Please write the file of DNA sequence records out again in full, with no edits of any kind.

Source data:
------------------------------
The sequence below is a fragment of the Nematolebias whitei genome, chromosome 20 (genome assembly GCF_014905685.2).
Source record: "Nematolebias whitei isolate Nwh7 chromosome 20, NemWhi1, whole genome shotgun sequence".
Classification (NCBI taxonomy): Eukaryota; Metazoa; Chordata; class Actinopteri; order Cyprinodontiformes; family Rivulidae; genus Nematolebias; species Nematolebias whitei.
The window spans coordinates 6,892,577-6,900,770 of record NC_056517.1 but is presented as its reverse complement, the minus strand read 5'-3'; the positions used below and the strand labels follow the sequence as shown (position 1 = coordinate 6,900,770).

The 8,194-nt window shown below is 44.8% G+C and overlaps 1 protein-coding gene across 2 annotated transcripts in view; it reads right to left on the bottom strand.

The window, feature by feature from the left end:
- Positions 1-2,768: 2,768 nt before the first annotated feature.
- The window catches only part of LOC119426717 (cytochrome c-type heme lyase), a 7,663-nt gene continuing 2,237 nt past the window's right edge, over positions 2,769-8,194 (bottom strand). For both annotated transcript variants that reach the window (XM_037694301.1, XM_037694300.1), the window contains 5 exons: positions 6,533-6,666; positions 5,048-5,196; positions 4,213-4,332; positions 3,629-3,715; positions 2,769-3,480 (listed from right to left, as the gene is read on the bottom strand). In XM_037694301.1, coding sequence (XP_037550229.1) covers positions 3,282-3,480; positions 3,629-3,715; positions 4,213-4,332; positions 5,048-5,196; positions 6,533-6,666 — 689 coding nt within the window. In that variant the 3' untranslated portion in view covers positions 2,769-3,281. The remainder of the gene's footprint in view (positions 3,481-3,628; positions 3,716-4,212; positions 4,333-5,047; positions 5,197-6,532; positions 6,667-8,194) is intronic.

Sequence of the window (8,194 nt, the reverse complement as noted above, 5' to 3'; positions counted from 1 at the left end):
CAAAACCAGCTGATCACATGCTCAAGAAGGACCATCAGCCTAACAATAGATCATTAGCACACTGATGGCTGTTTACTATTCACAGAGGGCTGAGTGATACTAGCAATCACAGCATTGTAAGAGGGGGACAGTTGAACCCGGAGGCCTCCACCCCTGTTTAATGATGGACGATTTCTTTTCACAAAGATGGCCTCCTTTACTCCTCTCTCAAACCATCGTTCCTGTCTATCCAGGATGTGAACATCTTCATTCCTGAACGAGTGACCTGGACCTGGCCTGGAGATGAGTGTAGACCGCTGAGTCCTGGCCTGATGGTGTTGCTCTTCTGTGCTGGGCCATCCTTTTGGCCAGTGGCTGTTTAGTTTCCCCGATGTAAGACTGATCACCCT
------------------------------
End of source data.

The sequence below is a fragment of the Nematolebias whitei genome, chromosome 20 (genome assembly GCF_014905685.2).
Source record: "Nematolebias whitei isolate Nwh7 chromosome 20, NemWhi1, whole genome shotgun sequence".
Classification (NCBI taxonomy): Eukaryota; Metazoa; Chordata; class Actinopteri; order Cyprinodontiformes; family Rivulidae; genus Nematolebias; species Nematolebias whitei.
The window spans coordinates 6,892,577-6,900,770 of record NC_056517.1 but is presented as its reverse complement, the minus strand read 5'-3'; the positions used below and the strand labels follow the sequence as shown (position 1 = coordinate 6,900,770).

The 8,194-nt window shown below is 44.8% G+C and overlaps 1 protein-coding gene across 2 annotated transcripts in view; it reads right to left on the bottom strand.

The window, feature by feature from the left end:
- Positions 1-2,768: 2,768 nt before the first annotated feature.
- The window catches only part of LOC119426717 (cytochrome c-type heme lyase), a 7,663-nt gene continuing 2,237 nt past the window's right edge, over positions 2,769-8,194 (bottom strand). For both annotated transcript variants that reach the window (XM_037694301.1, XM_037694300.1), the window contains 5 exons: positions 6,533-6,666; positions 5,048-5,196; positions 4,213-4,332; positions 3,629-3,715; positions 2,769-3,480 (listed from right to left, as the gene is read on the bottom strand). In XM_037694301.1, coding sequence (XP_037550229.1) covers positions 3,282-3,480; positions 3,629-3,715; positions 4,213-4,332; positions 5,048-5,196; positions 6,533-6,666 — 689 coding nt within the window. In that variant the 3' untranslated portion in view covers positions 2,769-3,281. The remainder of the gene's footprint in view (positions 3,481-3,628; positions 3,716-4,212; positions 4,333-5,047; positions 5,197-6,532; positions 6,667-8,194) is intronic.

Sequence of the window (8,194 nt, the reverse complement as noted above, 5' to 3'; positions counted from 1 at the left end):
CAAAACCAGCTGATCACATGCTCAAGAAGGACCATCAGCCTAACAATAGATCATTAGCACACTGATGGCTGTTTACTATTCACAGAGGGCTGAGTGATACTAGCAATCACAGCATTGTAAGAGGGGGACAGTTGAACCCGGAGGCCTCCACCCCTGTTTAATGATGGACGATTTCTTTTCACAAAGATGGCCTCCTTTACTCCTCTCTCAAACCATCGTTCCTGTCTATCCAGGATGTGAACATCTTCATTCCTGAACGAGTGACCTGGACCTGGCCTGGAGATGAGTGTAGACCGCTGAGTCCTGGCCTGATGGTGTTGCTCTTCTGTGCTGGGCCATCCTTTTGGCCAGTGGCTGTTTAGTTTCCCCGATGTAAGACTGATCACCCT